The last sentence in this paragaph is not in the German edition of the Chronicle.

Averroes (Averrois), a physician and a lover of wisdom, flourished at Cordova, in Spain, at this time, as appears by one of his own books. He made a collection of manuscripts in the Year After the Nativity of Christ 1150 (as he states). Egidius, a teacher at Rome, states that he saw the sons of Averroes at the court of the emperor Frederick. He wrote much, particularly on the works of Aristotle, earning for himself the surname of commentator. He also wrote a good book on medicine, and left behind many other worthy and able manuscripts.

Averroes (Abdul-Walid Mohammed ibn-Ahmad Ibn-Mohammed ibn-Rushd) (1126 - 1198), the greatest Arabian philosopher in the west, and the famous commentator on Aristotle, was born at Cordova. His early life was occupied in mastering theology, jurisprudence, mathematics, medicine and philosophy. Through Ibn-Tofail he became acquainted with Yusuf, a prince famous for his patronage of learning. Yusuf helped to secure for him so many important posts, such as that of judge of Seville (1169) and later of Cordova, that Averroes complained of having no time left for study. Yusuf’s successor, al-Mansur, at first equally well disposed toward Averroes, was incited in 1195 by the growing popular distrust in speculative studies to confine the suspected philosopher as a prisoner at Elisana, near Cordova. Later, Averroes was summoned to Morocco, where he died before al-Mansur with whom (in 1199) the political power of the Muslims in the West came to an end as did the Arabian culture of liberal science with Averroes.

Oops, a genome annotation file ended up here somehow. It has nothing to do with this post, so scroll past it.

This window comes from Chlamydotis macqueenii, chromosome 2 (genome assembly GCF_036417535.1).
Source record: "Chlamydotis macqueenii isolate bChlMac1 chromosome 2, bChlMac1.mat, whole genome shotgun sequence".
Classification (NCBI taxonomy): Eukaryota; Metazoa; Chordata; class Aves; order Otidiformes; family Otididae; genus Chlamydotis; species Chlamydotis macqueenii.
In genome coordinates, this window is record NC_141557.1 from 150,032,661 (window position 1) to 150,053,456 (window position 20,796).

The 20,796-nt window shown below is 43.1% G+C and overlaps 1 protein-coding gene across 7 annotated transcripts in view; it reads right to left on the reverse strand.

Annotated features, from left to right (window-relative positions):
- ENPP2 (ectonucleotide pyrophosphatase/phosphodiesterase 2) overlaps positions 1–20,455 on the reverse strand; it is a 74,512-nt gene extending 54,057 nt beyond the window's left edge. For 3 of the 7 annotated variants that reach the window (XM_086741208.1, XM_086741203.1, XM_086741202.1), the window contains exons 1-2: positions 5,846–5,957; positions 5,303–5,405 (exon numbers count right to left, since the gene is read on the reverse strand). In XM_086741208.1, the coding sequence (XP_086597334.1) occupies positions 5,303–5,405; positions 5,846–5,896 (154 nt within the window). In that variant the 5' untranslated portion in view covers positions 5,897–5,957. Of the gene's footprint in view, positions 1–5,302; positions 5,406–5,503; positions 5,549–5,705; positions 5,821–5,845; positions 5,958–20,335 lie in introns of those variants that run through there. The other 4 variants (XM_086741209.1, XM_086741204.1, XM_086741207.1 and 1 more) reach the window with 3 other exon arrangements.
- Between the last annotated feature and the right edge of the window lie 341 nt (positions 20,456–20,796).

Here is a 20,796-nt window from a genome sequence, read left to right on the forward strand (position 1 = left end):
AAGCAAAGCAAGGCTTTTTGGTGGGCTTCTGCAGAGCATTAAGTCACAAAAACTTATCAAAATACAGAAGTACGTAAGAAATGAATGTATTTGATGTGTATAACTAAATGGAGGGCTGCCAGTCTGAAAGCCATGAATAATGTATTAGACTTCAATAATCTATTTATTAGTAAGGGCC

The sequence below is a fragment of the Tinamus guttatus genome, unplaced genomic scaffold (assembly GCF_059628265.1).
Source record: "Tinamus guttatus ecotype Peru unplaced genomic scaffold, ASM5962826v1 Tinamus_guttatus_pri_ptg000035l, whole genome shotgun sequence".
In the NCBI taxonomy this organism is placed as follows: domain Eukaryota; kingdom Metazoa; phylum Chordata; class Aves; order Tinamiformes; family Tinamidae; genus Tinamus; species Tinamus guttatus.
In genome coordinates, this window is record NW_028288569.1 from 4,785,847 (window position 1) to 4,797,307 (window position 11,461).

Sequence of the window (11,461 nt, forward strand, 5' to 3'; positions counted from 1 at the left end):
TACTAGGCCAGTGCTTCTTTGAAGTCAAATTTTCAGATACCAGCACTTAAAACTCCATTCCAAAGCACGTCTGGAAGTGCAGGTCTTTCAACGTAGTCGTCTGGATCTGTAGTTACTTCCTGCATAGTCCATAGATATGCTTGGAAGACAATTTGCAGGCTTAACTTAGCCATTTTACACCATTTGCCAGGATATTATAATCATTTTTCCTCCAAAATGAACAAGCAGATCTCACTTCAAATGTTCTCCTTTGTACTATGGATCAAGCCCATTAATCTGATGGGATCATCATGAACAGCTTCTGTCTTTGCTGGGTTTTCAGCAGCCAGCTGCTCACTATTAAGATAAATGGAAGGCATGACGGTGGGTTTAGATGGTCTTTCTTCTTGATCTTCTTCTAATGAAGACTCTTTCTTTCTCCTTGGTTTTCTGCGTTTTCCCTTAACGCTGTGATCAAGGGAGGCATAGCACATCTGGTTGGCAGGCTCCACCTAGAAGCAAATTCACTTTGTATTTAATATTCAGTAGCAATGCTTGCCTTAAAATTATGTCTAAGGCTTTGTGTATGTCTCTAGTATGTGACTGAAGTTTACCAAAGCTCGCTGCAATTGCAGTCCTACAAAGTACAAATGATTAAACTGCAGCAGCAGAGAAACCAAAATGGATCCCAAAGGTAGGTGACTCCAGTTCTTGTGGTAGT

The works of Averroes include treatises on jurisprudence, grammar, astronomy, medicine and philosophy, many of which still exist in manuscript. Some have been published in Arabic or in German translations. By the end of the 12th century, the most important works were translated into Latin, and are found frequently in early printed editions of the works of Aristotle; they include the Colliget, a summary of medicine, the Destructio Destructionis (against Algazel), the De Substantia Orbis, two treatises on the union of the active intellect with man, and the commentaries on Aristotle, for whom Averroes had a profound admiration. The best edition of the Latin translations of Averroes’ works is that by Juntas (Venice, 1552).